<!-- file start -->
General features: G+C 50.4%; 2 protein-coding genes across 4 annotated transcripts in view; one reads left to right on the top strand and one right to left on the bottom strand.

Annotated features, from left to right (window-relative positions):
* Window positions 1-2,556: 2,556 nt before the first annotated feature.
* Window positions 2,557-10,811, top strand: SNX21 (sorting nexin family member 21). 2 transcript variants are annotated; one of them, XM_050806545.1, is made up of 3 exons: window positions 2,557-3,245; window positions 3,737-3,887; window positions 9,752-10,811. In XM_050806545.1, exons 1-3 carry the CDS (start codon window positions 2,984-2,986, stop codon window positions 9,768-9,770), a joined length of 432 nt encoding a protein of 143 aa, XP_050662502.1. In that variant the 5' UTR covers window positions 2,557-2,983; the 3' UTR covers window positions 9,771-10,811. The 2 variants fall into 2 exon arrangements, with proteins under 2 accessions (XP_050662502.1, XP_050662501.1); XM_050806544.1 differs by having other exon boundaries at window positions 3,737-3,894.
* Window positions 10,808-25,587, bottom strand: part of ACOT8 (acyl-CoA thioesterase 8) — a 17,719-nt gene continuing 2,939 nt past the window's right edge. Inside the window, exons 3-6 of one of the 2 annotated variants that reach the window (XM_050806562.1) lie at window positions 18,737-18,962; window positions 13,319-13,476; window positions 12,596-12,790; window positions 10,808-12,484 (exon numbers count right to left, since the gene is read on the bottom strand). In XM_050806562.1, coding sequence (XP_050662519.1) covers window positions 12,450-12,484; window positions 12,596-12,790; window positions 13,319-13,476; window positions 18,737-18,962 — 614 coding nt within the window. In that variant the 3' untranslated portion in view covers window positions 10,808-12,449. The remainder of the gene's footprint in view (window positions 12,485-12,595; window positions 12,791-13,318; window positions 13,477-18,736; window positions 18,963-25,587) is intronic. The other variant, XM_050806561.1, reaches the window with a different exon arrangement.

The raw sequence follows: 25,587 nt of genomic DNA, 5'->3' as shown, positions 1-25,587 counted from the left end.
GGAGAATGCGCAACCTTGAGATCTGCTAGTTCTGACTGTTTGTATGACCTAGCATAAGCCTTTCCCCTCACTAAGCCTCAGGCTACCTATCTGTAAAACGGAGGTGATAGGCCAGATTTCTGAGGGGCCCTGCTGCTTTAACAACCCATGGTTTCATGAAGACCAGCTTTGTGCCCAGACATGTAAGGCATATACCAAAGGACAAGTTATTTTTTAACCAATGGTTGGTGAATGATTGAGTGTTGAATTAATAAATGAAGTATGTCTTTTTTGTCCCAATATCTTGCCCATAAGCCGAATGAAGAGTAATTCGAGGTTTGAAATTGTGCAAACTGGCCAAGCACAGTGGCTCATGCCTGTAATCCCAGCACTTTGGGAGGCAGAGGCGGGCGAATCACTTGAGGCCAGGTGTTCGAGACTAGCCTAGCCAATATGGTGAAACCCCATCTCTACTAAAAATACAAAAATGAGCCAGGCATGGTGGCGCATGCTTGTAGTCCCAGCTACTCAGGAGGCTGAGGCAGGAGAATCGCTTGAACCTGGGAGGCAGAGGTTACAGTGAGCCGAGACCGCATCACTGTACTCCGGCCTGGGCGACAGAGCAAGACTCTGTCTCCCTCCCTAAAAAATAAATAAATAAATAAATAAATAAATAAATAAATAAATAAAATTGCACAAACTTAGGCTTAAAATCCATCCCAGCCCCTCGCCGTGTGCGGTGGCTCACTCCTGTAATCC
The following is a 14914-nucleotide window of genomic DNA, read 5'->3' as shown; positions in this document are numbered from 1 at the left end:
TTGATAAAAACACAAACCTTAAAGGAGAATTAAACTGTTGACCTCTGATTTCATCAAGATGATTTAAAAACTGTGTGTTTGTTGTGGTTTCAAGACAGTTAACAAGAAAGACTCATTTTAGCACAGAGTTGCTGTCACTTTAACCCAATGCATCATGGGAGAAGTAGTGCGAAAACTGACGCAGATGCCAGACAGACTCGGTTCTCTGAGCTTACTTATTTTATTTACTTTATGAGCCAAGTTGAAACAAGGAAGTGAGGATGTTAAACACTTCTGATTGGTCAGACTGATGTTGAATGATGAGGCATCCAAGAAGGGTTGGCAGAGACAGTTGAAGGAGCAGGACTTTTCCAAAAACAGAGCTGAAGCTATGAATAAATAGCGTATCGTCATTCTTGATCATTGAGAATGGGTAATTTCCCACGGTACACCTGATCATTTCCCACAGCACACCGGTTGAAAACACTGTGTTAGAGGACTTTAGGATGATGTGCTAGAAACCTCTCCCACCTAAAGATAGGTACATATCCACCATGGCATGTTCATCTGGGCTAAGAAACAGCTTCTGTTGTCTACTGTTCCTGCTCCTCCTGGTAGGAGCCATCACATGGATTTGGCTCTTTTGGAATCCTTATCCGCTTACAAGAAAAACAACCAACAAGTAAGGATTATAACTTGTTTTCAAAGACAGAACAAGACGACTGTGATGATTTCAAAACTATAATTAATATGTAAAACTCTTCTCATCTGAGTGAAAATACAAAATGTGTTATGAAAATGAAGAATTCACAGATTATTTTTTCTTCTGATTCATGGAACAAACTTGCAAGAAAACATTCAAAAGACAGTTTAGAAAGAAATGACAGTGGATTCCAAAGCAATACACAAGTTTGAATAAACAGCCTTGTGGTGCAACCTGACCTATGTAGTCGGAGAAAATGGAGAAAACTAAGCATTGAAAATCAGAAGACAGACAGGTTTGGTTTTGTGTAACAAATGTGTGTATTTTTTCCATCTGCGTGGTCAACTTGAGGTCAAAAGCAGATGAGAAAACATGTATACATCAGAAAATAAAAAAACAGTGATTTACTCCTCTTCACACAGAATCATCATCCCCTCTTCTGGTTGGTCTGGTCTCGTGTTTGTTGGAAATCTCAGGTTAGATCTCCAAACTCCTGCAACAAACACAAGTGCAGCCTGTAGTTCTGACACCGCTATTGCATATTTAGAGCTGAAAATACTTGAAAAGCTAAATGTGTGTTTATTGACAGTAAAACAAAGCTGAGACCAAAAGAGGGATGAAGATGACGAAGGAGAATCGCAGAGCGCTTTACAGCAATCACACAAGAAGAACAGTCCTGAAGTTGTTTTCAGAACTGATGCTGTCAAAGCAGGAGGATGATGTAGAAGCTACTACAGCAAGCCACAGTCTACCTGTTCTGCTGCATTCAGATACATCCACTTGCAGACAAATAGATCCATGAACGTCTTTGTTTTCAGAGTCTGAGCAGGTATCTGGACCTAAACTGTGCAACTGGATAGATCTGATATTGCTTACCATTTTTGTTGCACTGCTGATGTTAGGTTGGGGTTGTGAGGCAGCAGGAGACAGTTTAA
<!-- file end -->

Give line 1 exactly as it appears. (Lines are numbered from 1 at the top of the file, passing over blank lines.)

General features: G+C 50.4%; 2 protein-coding genes across 4 annotated transcripts in view; one reads left to right on the top strand and one right to left on the bottom strand.